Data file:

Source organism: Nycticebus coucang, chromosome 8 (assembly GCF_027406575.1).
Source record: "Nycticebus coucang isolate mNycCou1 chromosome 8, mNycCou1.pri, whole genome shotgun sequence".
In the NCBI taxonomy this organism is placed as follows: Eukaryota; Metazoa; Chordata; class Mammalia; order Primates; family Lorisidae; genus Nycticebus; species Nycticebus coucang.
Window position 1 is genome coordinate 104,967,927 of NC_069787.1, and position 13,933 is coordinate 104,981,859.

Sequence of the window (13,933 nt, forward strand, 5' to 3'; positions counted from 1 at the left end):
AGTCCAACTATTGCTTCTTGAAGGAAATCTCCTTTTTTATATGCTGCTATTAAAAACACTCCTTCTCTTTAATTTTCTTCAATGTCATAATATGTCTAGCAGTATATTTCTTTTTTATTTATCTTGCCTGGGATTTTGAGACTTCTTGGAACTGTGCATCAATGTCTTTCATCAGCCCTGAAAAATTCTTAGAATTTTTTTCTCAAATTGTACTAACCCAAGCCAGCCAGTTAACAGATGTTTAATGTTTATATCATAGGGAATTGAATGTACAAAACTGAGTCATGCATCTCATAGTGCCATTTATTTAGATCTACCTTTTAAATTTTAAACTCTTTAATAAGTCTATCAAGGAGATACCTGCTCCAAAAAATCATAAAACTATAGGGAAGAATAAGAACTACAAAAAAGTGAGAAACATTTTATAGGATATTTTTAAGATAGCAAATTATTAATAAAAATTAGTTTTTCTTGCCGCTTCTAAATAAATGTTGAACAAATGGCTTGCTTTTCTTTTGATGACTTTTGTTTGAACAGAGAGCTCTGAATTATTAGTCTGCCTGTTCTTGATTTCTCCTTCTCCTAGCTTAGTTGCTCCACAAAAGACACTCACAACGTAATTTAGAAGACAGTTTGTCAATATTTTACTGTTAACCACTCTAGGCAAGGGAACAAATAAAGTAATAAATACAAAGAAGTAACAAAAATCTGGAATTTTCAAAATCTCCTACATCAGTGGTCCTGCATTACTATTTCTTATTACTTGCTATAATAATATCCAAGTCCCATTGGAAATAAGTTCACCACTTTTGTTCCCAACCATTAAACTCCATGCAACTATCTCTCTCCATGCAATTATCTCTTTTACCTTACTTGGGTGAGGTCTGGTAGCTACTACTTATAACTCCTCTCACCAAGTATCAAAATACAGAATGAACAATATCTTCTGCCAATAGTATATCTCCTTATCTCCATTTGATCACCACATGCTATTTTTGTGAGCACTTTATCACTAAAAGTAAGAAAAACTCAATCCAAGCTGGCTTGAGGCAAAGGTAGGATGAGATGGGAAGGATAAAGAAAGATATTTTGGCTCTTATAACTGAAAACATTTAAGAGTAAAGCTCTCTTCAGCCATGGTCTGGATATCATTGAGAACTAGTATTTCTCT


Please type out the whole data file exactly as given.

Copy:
Source organism: Nycticebus coucang, chromosome 8 (assembly GCF_027406575.1).
Source record: "Nycticebus coucang isolate mNycCou1 chromosome 8, mNycCou1.pri, whole genome shotgun sequence".
In the NCBI taxonomy this organism is placed as follows: Eukaryota; Metazoa; Chordata; class Mammalia; order Primates; family Lorisidae; genus Nycticebus; species Nycticebus coucang.
Window position 1 is genome coordinate 104,967,927 of NC_069787.1, and position 13,933 is coordinate 104,981,859.

Sequence of the window (13,933 nt, forward strand, 5' to 3'; positions counted from 1 at the left end):
AGTCCAACTATTGCTTCTTGAAGGAAATCTCCTTTTTTATATGCTGCTATTAAAAACACTCCTTCTCTTTAATTTTCTTCAATGTCATAATATGTCTAGCAGTATATTTCTTTTTTATTTATCTTGCCTGGGATTTTGAGACTTCTTGGAACTGTGCATCAATGTCTTTCATCAGCCCTGAAAAATTCTTAGAATTTTTTTCTCAAATTGTACTAACCCAAGCCAGCCAGTTAACAGATGTTTAATGTTTATATCATAGGGAATTGAATGTACAAAACTGAGTCATGCATCTCATAGTGCCATTTATTTAGATCTACCTTTTAAATTTTAAACTCTTTAATAAGTCTATCAAGGAGATACCTGCTCCAAAAAATCATAAAACTATAGGGAAGAATAAGAACTACAAAAAAGTGAGAAACATTTTATAGGATATTTTTAAGATAGCAAATTATTAATAAAAATTAGTTTTTCTTGCCGCTTCTAAATAAATGTTGAACAAATGGCTTGCTTTTCTTTTGATGACTTTTGTTTGAACAGAGAGCTCTGAATTATTAGTCTGCCTGTTCTTGATTTCTCCTTCTCCTAGCTTAGTTGCTCCACAAAAGACACTCACAACGTAATTTAGAAGACAGTTTGTCAATATTTTACTGTTAACCACTCTAGGCAAGGGAACAAATAAAGTAATAAATACAAAGAAGTAACAAAAATCTGGAATTTTCAAAATCTCCTACATCAGTGGTCCTGCATTACTATTTCTTATTACTTGCTATAATAATATCCAAGTCCCATTGGAAATAAGTTCACCACTTTTGTTCCCAACCATTAAACTCCATGCAACTATCTCTCTCCATGCAATTATCTCTTTTACCTTACTTGGGTGAGGTCTGGTAGCTACTACTTATAACTCCTCTCACCAAGTATCAAAATACAGAATGAACAATATCTTCTGCCAATAGTATATCTCCTTATCTCCATTTGATCACCACATGCTATTTTTGTGAGCACTTTATCACTAAAAGTAAGAAAAACTCAATCCAAGCTGGCTTGAGGCAAAGGTAGGATGAGATGGGAAGGATAAAGAAAGATATTTTGGCTCTTATAACTGAAAACATTTAAGAGTAAAGCTCTCTTCAGCCATGGTCTGGATATCATTGAGAACTAGTATTTCTCT